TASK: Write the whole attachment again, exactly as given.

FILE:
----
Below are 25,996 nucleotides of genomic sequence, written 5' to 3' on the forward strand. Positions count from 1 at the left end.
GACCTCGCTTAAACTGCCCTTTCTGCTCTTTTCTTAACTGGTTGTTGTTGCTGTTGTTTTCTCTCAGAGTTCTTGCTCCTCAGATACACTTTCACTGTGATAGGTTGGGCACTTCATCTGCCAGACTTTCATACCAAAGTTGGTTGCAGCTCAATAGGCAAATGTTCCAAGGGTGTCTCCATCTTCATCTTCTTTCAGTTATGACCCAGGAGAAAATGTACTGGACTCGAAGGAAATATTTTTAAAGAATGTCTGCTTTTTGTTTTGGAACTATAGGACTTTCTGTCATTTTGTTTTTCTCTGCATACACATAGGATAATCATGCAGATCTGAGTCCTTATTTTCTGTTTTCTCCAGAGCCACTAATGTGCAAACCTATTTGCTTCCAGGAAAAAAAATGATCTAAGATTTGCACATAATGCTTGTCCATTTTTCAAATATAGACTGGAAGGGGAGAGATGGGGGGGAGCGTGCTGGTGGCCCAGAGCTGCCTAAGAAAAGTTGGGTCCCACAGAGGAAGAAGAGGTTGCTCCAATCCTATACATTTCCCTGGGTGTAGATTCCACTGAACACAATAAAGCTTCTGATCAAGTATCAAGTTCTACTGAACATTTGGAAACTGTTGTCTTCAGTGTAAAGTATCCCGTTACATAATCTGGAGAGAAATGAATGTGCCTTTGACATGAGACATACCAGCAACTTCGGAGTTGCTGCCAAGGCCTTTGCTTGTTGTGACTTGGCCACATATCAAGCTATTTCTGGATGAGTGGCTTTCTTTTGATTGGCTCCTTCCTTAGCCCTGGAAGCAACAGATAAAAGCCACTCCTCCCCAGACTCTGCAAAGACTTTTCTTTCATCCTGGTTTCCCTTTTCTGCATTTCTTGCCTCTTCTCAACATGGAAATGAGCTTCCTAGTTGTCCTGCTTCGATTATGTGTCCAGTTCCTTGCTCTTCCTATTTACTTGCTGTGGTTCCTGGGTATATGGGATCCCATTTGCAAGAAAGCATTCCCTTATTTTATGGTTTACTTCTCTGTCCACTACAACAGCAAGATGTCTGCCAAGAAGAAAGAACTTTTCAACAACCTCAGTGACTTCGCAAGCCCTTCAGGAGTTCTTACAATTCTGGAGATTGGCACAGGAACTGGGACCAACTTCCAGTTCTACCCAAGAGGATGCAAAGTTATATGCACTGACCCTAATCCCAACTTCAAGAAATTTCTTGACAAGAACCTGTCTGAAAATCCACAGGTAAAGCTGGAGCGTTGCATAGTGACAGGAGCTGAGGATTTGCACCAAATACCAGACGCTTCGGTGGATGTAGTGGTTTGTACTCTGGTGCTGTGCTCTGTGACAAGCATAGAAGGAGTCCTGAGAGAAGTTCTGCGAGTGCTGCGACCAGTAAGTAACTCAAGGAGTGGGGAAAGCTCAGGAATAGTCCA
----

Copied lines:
Below are 25,996 nucleotides of genomic sequence, written 5' to 3' on the forward strand. Positions count from 1 at the left end.
GACCTCGCTTAAACTGCCCTTTCTGCTCTTTTCTTAACTGGTTGTTGTTGCTGTTGTTTTCTCTCAGAGTTCTTGCTCCTCAGATACACTTTCACTGTGATAGGTTGGGCACTTCATCTGCCAGACTTTCATACCAAAGTTGGTTGCAGCTCAATAGGCAAATGTTCCAAGGGTGTCTCCATCTTCATCTTCTTTCAGTTATGACCCAGGAGAAAATGTACTGGACTCGAAGGAAATATTTTTAAAGAATGTCTGCTTTTTGTTTTGGAACTATAGGACTTTCTGTCATTTTGTTTTTCTCTGCATACACATAGGATAATCATGCAGATCTGAGTCCTTATTTTCTGTTTTCTCCAGAGCCACTAATGTGCAAACCTATTTGCTTCCAGGAAAAAAAATGATCTAAGATTTGCACATAATGCTTGTCCATTTTTCAAATATAGACTGGAAGGGGAGAGATGGGGGGGAGCGTGCTGGTGGCCCAGAGCTGCCTAAGAAAAGTTGGGTCCCACAGAGGAAGAAGAGGTTGCTCCAATCCTATACATTTCCCTGGGTGTAGATTCCACTGAACACAATAAAGCTTCTGATCAAGTATCAAGTTCTACTGAACATTTGGAAACTGTTGTCTTCAGTGTAAAGTATCCCGTTACATAATCTGGAGAGAAATGAATGTGCCTTTGACATGAGACATACCAGCAACTTCGGAGTTGCTGCCAAGGCCTTTGCTTGTTGTGACTTGGCCACATATCAAGCTATTTCTGGATGAGTGGCTTTCTTTTGATTGGCTCCTTCCTTAGCCCTGGAAGCAACAGATAAAAGCCACTCCTCCCCAGACTCTGCAAAGACTTTTCTTTCATCCTGGTTTCCCTTTTCTGCATTTCTTGCCTCTTCTCAACATGGAAATGAGCTTCCTAGTTGTCCTGCTTCGATTATGTGTCCAGTTCCTTGCTCTTCCTATTTACTTGCTGTGGTTCCTGGGTATATGGGATCCCATTTGCAAGAAAGCATTCCCTTATTTTATGGTTTACTTCTCTGTCCACTACAACAGCAAGATGTCTGCCAAGAAGAAAGAACTTTTCAACAACCTCAGTGACTTCGCAAGCCCTTCAGGAGTTCTTACAATTCTGGAGATTGGCACAGGAACTGGGACCAACTTCCAGTTCTACCCAAGAGGATGCAAAGTTATATGCACTGACCCTAATCCCAACTTCAAGAAATTTCTTGACAAGAACCTGTCTGAAAATCCACAGGTAAAGCTGGAGCGTTGCATAGTGACAGGAGCTGAGGATTTGCACCAAATACCAGACGCTTCGGTGGATGTAGTGGTTTGTACTCTGGTGCTGTGCTCTGTGACAAGCATAGAAGGAGTCCTGAGAGAAGTTCTGCGAGTGCTGCGACCAGTAAGTAACTCAAGGAGTGGGGAAAGCTCAGGAATAGTCCA